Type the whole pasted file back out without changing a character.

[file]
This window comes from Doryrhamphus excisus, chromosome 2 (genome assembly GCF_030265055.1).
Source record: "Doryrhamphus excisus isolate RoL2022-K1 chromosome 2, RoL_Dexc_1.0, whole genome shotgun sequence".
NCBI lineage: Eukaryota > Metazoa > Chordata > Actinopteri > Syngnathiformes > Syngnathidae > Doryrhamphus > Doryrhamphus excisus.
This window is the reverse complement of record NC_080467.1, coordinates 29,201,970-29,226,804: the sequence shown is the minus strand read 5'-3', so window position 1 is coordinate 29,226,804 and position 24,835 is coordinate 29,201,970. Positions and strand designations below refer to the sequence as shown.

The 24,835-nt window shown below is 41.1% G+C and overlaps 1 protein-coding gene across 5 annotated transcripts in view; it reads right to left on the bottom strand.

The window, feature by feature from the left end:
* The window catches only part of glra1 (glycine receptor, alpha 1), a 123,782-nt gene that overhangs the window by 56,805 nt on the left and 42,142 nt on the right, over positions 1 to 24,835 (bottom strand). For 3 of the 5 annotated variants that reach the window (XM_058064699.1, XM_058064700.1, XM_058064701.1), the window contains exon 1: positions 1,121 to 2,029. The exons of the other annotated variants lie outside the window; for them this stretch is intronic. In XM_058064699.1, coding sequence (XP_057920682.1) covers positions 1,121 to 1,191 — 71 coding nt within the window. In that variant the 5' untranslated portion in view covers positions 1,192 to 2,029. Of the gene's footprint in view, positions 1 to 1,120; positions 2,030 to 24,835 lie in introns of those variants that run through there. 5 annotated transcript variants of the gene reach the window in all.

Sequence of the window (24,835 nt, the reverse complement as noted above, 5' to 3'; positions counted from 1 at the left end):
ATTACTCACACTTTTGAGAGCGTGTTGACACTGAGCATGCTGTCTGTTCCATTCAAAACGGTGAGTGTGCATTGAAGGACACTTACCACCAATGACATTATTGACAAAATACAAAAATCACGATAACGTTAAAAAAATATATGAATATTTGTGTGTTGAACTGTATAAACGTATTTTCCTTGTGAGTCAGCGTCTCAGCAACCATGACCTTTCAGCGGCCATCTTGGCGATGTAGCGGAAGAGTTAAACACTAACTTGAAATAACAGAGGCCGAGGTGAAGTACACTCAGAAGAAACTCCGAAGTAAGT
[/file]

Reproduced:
This window comes from Doryrhamphus excisus, chromosome 2 (genome assembly GCF_030265055.1).
Source record: "Doryrhamphus excisus isolate RoL2022-K1 chromosome 2, RoL_Dexc_1.0, whole genome shotgun sequence".
NCBI lineage: Eukaryota > Metazoa > Chordata > Actinopteri > Syngnathiformes > Syngnathidae > Doryrhamphus > Doryrhamphus excisus.
This window is the reverse complement of record NC_080467.1, coordinates 29,201,970-29,226,804: the sequence shown is the minus strand read 5'-3', so window position 1 is coordinate 29,226,804 and position 24,835 is coordinate 29,201,970. Positions and strand designations below refer to the sequence as shown.

The 24,835-nt window shown below is 41.1% G+C and overlaps 1 protein-coding gene across 5 annotated transcripts in view; it reads right to left on the bottom strand.

The window, feature by feature from the left end:
* The window catches only part of glra1 (glycine receptor, alpha 1), a 123,782-nt gene that overhangs the window by 56,805 nt on the left and 42,142 nt on the right, over positions 1 to 24,835 (bottom strand). For 3 of the 5 annotated variants that reach the window (XM_058064699.1, XM_058064700.1, XM_058064701.1), the window contains exon 1: positions 1,121 to 2,029. The exons of the other annotated variants lie outside the window; for them this stretch is intronic. In XM_058064699.1, coding sequence (XP_057920682.1) covers positions 1,121 to 1,191 — 71 coding nt within the window. In that variant the 5' untranslated portion in view covers positions 1,192 to 2,029. Of the gene's footprint in view, positions 1 to 1,120; positions 2,030 to 24,835 lie in introns of those variants that run through there. 5 annotated transcript variants of the gene reach the window in all.

Sequence of the window (24,835 nt, the reverse complement as noted above, 5' to 3'; positions counted from 1 at the left end):
ATTACTCACACTTTTGAGAGCGTGTTGACACTGAGCATGCTGTCTGTTCCATTCAAAACGGTGAGTGTGCATTGAAGGACACTTACCACCAATGACATTATTGACAAAATACAAAAATCACGATAACGTTAAAAAAATATATGAATATTTGTGTGTTGAACTGTATAAACGTATTTTCCTTGTGAGTCAGCGTCTCAGCAACCATGACCTTTCAGCGGCCATCTTGGCGATGTAGCGGAAGAGTTAAACACTAACTTGAAATAACAGAGGCCGAGGTGAAGTACACTCAGAAGAAACTCCGAAGTAAGT